Three Ways Narcotic Prescriptions May Be Medical Malpractice
We have written before in this space about whether doctors can be held liable for a patient’s opioid (narcotic) addiction. The answer is that they can, but like any action taken by a medical professional, the circumstances must meet certain criteria to be able to be considered medical malpractice. Those criteria are:
- The person against whom medical malpractice is claimed must have a duty to the person claiming it. This is an easy one, because the doctor-patient relationship creates that duty.
- The duty must have been breached; the doctor must in some way have violated or failed to fulfill that duty to the patient.
- The patient must have suffered some harm.
- The harm suffered by the patient must have been directly caused by the doctor’s breach of their duty.
- There are damages due to the harm the patient suffered.
So, if a doctor treats you, you have a relationship that creates a duty. And if you have an opioid addiction, you have almost certainly suffered harm and damages. The challenge lies in proving that the doctor breached that duty of care in some way, and perhaps in linking the breach of the duty with the harm you have suffered.
How Do Doctors Breach Their Duty of Care When Prescribing Opioids?
Obviously, it is part of a doctor’s job to prescribe medicine for their patients. And obviously, it is sometimes appropriate to prescribe narcotics, or those drugs would not be available. So when does a doctor prescribing a legal medication become a breach of their duty as a physician? In general, there are three situations in which a doctor’s prescription of opioids may cross the line into medical malpractice.
The first is prescribing opioid medications when those medications are not indicated. This can happen in a couple of ways. The doctor might prescribe opioids to a patient who, if the doctor took (or read) a proper health history, has a history of drug addiction or drug-seeking behavior. Alternately, the use of opioids might have been appropriate initially, but the doctor might have continued prescribing them for longer than they were needed, leading to an addiction.
The second way in which a doctor prescribing opioids might constitute medical malpractice is prescribing the incorrect medicine or an excessive dose of the correct medicine. Not only can this lead to addiction in some cases, it can lead to a dangerous overdose in others. That overdose could, of course, cause hospitalization or even death.
The third situation in which opioid prescription could be medical malpractice has to do with monitoring. It is irresponsible of a physician to give a patient a prescription for narcotics and to send them on their way. In order to address unanticipated problems with the medication or prevent withdrawal issues, doctors need to monitor their patients both while they are on medication and as they are coming off of it.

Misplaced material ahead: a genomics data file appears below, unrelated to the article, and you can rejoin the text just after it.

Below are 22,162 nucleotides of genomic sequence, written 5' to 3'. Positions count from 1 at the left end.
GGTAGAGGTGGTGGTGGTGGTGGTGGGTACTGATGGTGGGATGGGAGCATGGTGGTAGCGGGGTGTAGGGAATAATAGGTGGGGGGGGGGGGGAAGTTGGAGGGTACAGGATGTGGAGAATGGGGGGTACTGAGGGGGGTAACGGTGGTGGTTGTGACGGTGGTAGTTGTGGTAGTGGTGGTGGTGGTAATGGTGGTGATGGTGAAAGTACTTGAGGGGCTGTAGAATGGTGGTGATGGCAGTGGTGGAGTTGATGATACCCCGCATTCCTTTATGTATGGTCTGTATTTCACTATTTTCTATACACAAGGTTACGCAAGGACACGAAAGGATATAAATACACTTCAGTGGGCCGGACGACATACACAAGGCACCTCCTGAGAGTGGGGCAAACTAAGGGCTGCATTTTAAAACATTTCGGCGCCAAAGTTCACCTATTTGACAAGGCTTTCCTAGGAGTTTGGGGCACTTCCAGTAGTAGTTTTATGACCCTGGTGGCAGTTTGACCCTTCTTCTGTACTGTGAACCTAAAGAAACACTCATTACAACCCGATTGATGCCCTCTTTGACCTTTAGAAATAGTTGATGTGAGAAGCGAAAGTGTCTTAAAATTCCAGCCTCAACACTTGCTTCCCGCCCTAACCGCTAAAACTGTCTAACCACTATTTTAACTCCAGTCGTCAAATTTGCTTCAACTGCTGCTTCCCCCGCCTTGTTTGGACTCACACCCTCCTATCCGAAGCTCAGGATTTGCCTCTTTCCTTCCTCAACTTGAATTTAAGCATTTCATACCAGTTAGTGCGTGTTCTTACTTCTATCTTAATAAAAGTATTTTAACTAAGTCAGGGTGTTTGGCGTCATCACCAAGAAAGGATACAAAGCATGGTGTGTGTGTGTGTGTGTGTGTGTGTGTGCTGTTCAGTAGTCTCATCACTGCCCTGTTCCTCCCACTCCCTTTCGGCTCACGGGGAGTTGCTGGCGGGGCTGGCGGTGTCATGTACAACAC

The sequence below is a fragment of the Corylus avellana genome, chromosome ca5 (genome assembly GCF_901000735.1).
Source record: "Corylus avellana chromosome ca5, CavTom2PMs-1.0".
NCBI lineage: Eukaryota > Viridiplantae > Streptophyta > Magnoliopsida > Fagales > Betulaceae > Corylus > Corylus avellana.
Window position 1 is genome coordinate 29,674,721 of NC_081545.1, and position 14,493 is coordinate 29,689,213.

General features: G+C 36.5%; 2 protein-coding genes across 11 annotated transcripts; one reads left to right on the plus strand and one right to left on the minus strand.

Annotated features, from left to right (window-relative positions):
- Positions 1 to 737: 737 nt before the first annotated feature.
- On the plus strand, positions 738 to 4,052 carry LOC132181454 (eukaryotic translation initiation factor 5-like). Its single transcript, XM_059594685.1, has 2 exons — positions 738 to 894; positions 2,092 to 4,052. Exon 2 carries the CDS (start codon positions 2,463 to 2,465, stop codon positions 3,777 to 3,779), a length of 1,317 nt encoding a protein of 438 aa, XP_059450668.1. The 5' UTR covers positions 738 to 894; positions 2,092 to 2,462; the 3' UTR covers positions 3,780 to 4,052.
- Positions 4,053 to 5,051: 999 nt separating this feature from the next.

Which Opioid Medications Are Most Overprescribed?
The good news is that as awareness of the opioid epidemic has grown, overprescription of opioids has decreased over the past several years, from about 255 million prescriptions in 2012 to over 168 million in 2018, according to the CDC. Even so, that’s a prescribing rate of 51.4 per 100 people—over half the population.
The names of some of the most overprescribed medications will be familiar to you. They include:
- OxyContin (also called oxycodone)
- Vicodin (also called hydrocodone)
- Duragesic (also called fentanyl, a transdermal patch)
- Dilaudid (also called hydromorphone)
While the decreasing number of opioid prescriptions in the United States is good news, it is cold comfort for the millions of Americans for whom these medications were irresponsibly prescribed. If you or a loved one has suffered from a narcotic addiction, you know the devastation it can cause. Opioid addiction can lead to job loss, financial ruin, legal problems, further health problems, and the destruction of family relationships. It is hard to overstate how much damage can spring from negligent behavior on the part of a prescribing doctor.
That’s why it is important to hold those doctors who are negligent, or even reckless, accountable for the pain and suffering they cause—especially when patients trusted them to offer help. If you believe that your doctor improperly prescribed narcotics for you or a family member, or didn’t provide proper monitoring, you should contact an experienced Oregon medical malpractice attorney for a consultation.
An experienced medical malpractice attorney can help evaluate your case and advise you if you have a claim worth pursuing. If you do, the attorney can help you file the claim in a timely manner so that you don’t lose the right to any compensation you may be entitled to. We invite you to contact Huegli Fraser today to schedule a consultation.
The information in this blog post is provided for informational purposes only and is not intended to be legal advice. You should not make a decision whether or not to contact a qualified medical malpractice attorney based upon the information in this blog post. No attorney-client relationship is formed nor should any such relationship be implied. If you require legal advice, please consult with a competent medical malpractice attorney licensed to practice in your jurisdiction.